Home' Get Up and Go : Spring 2016 Contents R
ain pours down upon the Jewish
Cemetery. Gravestones huddle
against the hillside, an ancient
library taking shelter from the
storm. Water drips from pine needles and
oak leaves, erasing the stories that have
been etched upon these stones. So tiny
and broken and old are they, they’ve been
swallowed by the encroaching foliage.
This is where the story of Trebic’s
Jewish community ends. Eleven-thousand
Jews lie buried here, felled by the plague
or accident, old age or childbirth. Implicit
in this peaceful space, too, is the absence
of those souls not buried here, the people
of Trebic destroyed by that most swift and
callous of brutalities, the Holocaust.
In the far corner is the cemetery’s oldest
grave, marked by a timeworn stone dated
1631. Close to the gate is the newest:
unsullied by moss or those suffocating
creepers, its consecration date – 2013 – is
clearly visible. The man commemorated
here somehow survived the holocaust. He
lived out his life abroad and, upon his death,
was cremated; his ashes were returned to
Trebic and buried with his family.
It’s a poignant tale of ostracism and
belonging, one that comes to life upon
this sacred plot of land, for a community's
story is best told through the stones
embedded upon its graves. Here lie
members of the family Subak, who
operated a tannery on the banks of the
Jihlava River; there are the Cohens, the
most revered of Jewish tribes, whose name
is illustrated with the imprint of hands;
and upon this tombstone is engraved a
picture of a broken palm tree, a sign that
this man’s death signalled the end of his
family’s male lineage.
Down the hill from here lies the centre
of this once-vibrant, now silenced, Jewish
Quarter, the largest and best-preserved
such site outside of Israel. In 2003 it was
listed, together with the Jewish Cemetery
and nearby St Procopius Basilica, as a
UNESCO World Heritage site. It is the
only Jewish monument outside of Israel
represented on such a list.
And it’s here that the story of Trebic’s
Jewish community begins. In 1723, an
order was passed forcing the city’s Jewish
population to move into this ghetto.
Fifteen-hundred people crammed into
the scattering of row houses lined up
beside the steel-grey Jihlava River. They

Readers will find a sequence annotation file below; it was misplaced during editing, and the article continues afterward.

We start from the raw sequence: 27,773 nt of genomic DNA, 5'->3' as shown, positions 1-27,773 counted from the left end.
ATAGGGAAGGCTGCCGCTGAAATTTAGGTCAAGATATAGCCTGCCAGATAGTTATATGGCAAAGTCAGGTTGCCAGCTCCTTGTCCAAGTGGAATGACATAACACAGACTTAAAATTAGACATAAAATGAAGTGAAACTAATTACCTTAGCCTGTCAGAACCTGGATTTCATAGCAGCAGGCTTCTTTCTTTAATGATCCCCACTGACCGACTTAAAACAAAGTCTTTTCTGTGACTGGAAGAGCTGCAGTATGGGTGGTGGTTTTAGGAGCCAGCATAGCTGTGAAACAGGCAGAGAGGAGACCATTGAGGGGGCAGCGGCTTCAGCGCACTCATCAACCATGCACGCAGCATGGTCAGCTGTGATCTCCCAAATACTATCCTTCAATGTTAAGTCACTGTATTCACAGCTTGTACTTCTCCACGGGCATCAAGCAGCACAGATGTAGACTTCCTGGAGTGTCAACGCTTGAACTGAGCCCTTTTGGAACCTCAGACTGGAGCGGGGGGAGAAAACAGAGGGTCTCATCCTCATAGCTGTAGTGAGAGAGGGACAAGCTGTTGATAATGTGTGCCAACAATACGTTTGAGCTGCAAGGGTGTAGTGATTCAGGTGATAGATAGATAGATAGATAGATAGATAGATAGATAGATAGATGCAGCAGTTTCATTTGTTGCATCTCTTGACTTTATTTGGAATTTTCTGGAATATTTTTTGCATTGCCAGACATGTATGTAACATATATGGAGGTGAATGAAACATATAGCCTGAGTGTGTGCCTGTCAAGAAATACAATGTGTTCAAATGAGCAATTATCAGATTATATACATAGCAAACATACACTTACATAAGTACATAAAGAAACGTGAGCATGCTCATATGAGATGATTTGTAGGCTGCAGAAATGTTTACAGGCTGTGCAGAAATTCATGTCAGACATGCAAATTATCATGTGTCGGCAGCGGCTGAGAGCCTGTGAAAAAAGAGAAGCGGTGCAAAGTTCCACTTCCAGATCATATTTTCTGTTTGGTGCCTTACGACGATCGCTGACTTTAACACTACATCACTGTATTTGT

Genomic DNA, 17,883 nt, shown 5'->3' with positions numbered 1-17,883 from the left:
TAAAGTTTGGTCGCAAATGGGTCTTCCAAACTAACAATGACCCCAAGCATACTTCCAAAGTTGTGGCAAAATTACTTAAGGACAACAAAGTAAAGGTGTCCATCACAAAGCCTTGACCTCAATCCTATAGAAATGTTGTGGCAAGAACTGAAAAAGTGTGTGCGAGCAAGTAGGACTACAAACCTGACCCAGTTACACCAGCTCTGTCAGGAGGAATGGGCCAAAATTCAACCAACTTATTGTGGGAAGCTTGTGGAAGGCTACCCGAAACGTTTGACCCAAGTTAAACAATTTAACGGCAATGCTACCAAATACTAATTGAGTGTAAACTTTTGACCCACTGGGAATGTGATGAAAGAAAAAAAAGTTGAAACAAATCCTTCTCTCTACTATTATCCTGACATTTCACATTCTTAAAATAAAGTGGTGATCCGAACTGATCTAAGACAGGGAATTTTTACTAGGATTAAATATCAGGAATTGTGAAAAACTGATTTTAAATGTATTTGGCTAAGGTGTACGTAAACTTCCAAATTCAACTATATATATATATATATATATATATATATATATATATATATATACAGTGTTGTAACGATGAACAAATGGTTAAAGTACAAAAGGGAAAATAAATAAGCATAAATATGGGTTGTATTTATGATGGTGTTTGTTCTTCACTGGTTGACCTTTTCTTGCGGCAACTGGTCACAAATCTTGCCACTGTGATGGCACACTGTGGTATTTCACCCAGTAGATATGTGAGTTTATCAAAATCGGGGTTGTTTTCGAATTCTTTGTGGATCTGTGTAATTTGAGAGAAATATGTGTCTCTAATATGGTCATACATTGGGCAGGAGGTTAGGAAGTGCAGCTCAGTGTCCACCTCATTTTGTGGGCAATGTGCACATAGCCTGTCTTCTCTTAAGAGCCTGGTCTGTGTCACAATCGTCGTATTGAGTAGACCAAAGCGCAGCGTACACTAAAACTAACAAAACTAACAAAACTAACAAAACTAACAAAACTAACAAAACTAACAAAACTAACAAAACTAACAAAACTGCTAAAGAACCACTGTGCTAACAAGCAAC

worshipped in one of two synagogues, the
‘new’ temple, built in 1669, or the ‘old’
one, built thirty years earlier.
The older of the two synagogues was
used until the outbreak of World War II,
when the invading Germans turned it
into a storehouse. It operates today as a
Protestant Church; nothing inside its low-
roofed, altar-facing interior suggests it was
once a gathering place for Jews.
The new synagogue has a marginally
happier story to tell: though
deconsecrated in 1926 and used first as a
tannery storehouse and then as a potato
depot, it has since been reclaimed and
restored. The hand-painted Torah prayers,
the flower motifs and mirrors symbolising
the night sky and the sunset are originals
dating back to the 18th century.
The building adjacent to the synagogue
represents a typical Jewish household:
here is a spiked rolling pin, used to make
matza (unleavened bread), a kosher
slaughtering knife, biscuits baked for
Purim. Only in the imagination is there
that unspeakable event that came after,
the expulsion of all these people to the
death camps during World War II. When
the killing was done, a handful of Jews
returned; they weren't welcome, and so
moved on. Today, only one Jewish family
remains in Trebic.
But the city upholds the memory of
its Jewish population. One of the town’s
historic mikvahs – a ritual bath used
by Orthodox Jews – is preserved at
Hotel Joseph 1699. Trebic native Linda
Navrátilová shares the city’s Jewish
history with tourists through her newly
launched immersion experiences. And
wine-lover Szabo Tibo presents a liquid
degustation featuring kosher wines. Every
step of the kosher winemaking process,
from the picking of the grapes to the
insertion of the cork, he says, is handled
by Orthodox Jewish men.
Tibo’s degustation culminates with a
sweet wine, typically used for Shabbat. It’s
poured into a pitcher, blessed, and shared.
What a peaceful tribute to a people long
gone from here.
Catherine Marshall travelled as a guest of
r Getting There
Qantas and oneworld partner
Emirates fly to Prague via
Dubai daily from Sydney and
Melbourne. Visit: [@] www.
qantas.com.au or [@] www.
0 Touring There
Beyond Travel offers Jewish
culture and sightseeing
packages throughout the
Czech Republic and Eastern
Europe. The Trebic package
includes bed and breakfast at
Hotel Joseph 1699, located
in the historic Jewish Quarter,
and a walking tour of the
town’s main Jewish cultural
and historical sites. Prices
start at $175 per person
per night, twin share. Visit:
com.au or [@] www.
Jewish Experience offers a
variety of immersive packages
in Trebic. Visit: [@] http://
STORIES OF TRAGEDY AND HOPE HAVE BEEN PRESERVED IN THE CZECH
CITY OF TREBIC, WHICH LIES 160KM SOUTH-EAST OF PRAGUE AND IS HOME
TO THE LARGEST JEWISH GHETTO OUTSIDE OF ISRAEL.
WORDS & PHOTOGRAPHS CATHERINE MARSHALL
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